Make us your home page
Instagram

Today’s top headlines delivered to you daily.

(View our Privacy Policy)

How taxi companies Yellow Cab, United rose to dominance in Hillsborough

TAMPA — In 1967, the manager of the only cab company in town told the Tampa Taxicab Commission his drivers made about $112 per week. Adjusted for inflation, that's $742 in today's dollars.

Drivers were employees then, with health insurance, vacations and bonuses, city records show. But in 1975, the Yellow Cab Co. jumped on a national trend and made its drivers independent contractors. The agreement cost cabbies their benefits but let them keep whatever they made.

At the time, Yellow Cab manager Nick Cambas told the Tampa Times: "This should be the answer to those squawking about the little man not having a chance to make it in business."

Thirty-six years later, the little man still awaits his chance.

Drivers today say the system leaves them poor and at risk. Their predicament is compounded by a lack of choices: Two companies control 87 percent of the county's permits.

City records show their road to domination was filled with crooked rules, legal battles and one blatant conflict of interest. All worked to block competition.

When the commission first convened in 1947, records show Yellow Cab's predecessor was one of six cab companies. But by late 1965, Joseph Giglio, the grandfather of the brothers who now own Yellow Cab, had bought out the competition.

Eleven days later, Giglio applied for 100 permits. In the previous 17 years, the commission had awarded 22. But Giglio had an advantage: he and one of his cabdrivers were two of the five deciding ballots.

By one vote, Giglio got his 100.

A year later, local auto shop owner John Castellano applied for 60 permits. The commission turned him down, telling him all the permits were taken.

For months, Castellano fought the decision. Then, in May 1967, news reports said a state attorney was investigating Giglio's taxi monopoly. Days later, Giglio turned over 50 permits to Castellano, who formed United Cab.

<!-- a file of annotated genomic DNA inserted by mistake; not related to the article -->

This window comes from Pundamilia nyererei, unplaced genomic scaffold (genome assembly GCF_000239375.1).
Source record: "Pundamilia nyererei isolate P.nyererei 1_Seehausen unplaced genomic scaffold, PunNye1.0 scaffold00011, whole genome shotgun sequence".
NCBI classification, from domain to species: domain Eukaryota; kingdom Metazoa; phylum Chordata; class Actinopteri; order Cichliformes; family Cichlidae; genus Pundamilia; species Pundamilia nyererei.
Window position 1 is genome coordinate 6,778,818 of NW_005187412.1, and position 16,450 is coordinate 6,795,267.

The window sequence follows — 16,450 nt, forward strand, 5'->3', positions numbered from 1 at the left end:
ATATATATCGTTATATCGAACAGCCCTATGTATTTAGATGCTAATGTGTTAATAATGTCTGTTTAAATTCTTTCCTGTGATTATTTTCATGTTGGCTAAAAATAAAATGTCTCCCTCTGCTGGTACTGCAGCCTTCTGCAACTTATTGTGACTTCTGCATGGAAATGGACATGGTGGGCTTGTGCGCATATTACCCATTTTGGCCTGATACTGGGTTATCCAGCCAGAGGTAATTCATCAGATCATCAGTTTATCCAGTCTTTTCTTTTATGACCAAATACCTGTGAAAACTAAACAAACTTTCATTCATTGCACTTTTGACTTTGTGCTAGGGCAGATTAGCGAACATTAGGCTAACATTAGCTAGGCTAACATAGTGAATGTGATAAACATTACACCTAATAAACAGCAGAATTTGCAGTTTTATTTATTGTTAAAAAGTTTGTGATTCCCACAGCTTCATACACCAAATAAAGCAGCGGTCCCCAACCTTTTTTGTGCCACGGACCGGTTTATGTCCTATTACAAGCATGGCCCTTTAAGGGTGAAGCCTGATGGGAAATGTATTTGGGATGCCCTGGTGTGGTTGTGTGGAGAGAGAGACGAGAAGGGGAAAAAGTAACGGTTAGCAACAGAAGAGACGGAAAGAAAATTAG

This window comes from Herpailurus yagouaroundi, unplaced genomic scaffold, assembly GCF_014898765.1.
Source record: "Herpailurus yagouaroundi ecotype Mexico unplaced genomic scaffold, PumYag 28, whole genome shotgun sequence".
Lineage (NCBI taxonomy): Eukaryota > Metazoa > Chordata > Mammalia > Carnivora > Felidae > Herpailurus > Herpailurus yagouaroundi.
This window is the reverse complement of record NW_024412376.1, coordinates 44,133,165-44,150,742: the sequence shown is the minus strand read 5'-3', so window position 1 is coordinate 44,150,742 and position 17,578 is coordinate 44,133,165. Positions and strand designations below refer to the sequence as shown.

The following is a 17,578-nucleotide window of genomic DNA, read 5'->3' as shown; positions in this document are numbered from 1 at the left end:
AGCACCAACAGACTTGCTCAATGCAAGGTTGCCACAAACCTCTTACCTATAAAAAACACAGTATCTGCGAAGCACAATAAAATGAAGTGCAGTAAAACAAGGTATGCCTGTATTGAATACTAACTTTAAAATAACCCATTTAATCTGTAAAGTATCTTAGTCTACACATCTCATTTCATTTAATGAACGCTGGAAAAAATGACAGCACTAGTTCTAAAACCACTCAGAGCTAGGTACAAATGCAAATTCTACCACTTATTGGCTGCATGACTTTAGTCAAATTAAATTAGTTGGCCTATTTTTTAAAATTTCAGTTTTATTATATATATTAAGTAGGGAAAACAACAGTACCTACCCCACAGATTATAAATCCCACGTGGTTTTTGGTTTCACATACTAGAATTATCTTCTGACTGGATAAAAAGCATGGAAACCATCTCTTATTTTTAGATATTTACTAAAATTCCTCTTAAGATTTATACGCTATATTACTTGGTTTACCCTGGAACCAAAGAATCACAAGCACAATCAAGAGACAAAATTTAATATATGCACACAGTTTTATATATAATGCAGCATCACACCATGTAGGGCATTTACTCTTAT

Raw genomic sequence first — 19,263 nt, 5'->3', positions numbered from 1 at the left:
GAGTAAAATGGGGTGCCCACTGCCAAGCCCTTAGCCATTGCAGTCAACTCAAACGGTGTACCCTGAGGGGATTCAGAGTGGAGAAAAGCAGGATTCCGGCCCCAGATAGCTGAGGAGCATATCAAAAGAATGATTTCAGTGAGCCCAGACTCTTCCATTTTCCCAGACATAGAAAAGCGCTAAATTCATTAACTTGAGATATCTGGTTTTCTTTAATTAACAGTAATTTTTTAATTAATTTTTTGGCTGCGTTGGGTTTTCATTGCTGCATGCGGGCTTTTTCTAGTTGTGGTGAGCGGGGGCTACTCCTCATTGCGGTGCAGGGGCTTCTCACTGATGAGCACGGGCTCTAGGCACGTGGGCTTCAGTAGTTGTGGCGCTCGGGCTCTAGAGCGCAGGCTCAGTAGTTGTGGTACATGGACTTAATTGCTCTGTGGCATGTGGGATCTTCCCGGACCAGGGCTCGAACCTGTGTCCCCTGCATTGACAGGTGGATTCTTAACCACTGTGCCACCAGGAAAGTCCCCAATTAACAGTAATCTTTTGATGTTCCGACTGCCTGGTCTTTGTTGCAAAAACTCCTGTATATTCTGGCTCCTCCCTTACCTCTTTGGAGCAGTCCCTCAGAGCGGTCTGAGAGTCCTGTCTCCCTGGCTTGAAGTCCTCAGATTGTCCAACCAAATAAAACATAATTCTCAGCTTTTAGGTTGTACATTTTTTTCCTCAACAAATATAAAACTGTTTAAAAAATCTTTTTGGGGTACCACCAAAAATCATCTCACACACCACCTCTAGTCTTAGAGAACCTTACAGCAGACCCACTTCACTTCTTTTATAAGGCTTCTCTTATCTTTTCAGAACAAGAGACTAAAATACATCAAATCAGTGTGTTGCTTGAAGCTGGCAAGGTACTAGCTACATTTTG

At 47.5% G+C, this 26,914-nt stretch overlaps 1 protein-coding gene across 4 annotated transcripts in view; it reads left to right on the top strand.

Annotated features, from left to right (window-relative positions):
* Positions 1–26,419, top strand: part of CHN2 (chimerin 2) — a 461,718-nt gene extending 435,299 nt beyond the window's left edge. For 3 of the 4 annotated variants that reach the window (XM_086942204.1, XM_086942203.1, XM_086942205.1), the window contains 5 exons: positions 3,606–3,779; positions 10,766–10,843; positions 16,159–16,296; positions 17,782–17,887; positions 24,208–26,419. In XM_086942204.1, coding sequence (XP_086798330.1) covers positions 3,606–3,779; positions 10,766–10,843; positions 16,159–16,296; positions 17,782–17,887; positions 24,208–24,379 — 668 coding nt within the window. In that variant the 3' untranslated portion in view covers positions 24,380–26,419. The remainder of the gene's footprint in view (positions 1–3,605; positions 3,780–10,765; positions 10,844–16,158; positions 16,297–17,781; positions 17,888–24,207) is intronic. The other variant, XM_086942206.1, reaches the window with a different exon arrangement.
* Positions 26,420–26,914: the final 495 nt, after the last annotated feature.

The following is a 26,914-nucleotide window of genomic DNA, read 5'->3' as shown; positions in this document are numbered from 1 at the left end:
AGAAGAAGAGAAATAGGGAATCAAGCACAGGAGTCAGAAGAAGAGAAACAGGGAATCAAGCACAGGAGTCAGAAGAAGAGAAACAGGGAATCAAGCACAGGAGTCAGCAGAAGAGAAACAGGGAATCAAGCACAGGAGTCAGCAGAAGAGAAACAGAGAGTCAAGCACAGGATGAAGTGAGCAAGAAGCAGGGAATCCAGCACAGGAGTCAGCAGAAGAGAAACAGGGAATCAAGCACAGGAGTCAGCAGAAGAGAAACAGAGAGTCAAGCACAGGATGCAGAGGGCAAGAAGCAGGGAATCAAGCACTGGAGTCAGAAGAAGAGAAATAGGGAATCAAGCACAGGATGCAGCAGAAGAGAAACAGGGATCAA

Yellow and United have been archrivals ever since.

With competition, Yellow began hemorrhaging permits, unable to keep them filled at a profit. United soon earned an extra 50, but Yellow swiftly sued.

The judge sided with Yellow on a technicality: that any new permits must first be offered to existing permit holders. It was the rule that for years helped Yellow and United keep their grip on the market, records show.

The law was thrown out when the county took over taxi regulation in 1976. But the companies' duopoly was already secure, and stands unbroken.

The companies also might have been aided in a way that doesn't appear in the official record, said Scott Deitche, author of Cigar City Mafia. Nick Furci was the general manager of Yellow Cab from 1950 to at least 1972, according to federal records. He then managed United Cab.

He also was twice identified in congressional hearings as a member of the Tampa Mafia.

Times researcher John Martin contributed to this report. Jack Nicas can be reached at jnicas@sptimes.com (813) 226-3401.

How taxi companies Yellow Cab, United rose to dominance in Hillsborough 04/16/11 [Last modified: Monday, April 25, 2011 10:51am]
Photo reprints | Article reprints

© 2017 Tampa Bay Times

    

Join the discussion: Click to view comments, add yours

Loading...
  1. Pence breaks tie, Senate takes up health bill

    Nation

    The Senate has voted to move ahead on health care legislation aimed at dismantling the Obama health law.

    Vice President Mike Pence (R) and White House Chief of Staff Reince Priebus arrive on Capitol Hill, Tuesday in Washington, D.C. [Getty Images]
  2. Rubio helps GOP secure votes to proceed on health care debate

    Blogs

    WASHINGTON - Senate Republicans secured enough votes to proceed to debate on health care proposals, with Marco Rubio of Floirda joining in.

  3. Ex-Buc Booger McFarland becomes ABC college football analyst

    Blogs

    Former Bucs defensive lineman Booger McFarland is continuing his broadcasting rise by joining ABC's studio coverage for the upcoming college football season, ESPN announced Tuesday.

    Former Bucs lineman Booger McFarland (No. 92) will become an ABC studio analyst this college football season.
  4. Trump's political speech to Scouts inspires parental outrage

    News

    WASHINGTON — President Donald Trump's fiery speech at the National Scout Jamboree in West Virginia has infuriated parents and former scouts.

    President Donald Trump waves to the crowd of scouts at the 2017 National Boy Scout Jamboree at the Summit in Glen Jean,W. Va., Monday. [AP Photo/Steve Helber]
  5. Florida woman says she buried puppy in park because she couldn't afford cremation

    Public Safety

    When Ashley Duey's 6-month-old puppy was hit by a car, she was devastated.

    It took her four hours to say goodbye.

    Ashley Duey, of Polk County, is trying to raise money to have her pet cremated. She tried burying her puppy in a park, but city officials said it was against the law. (Facebook)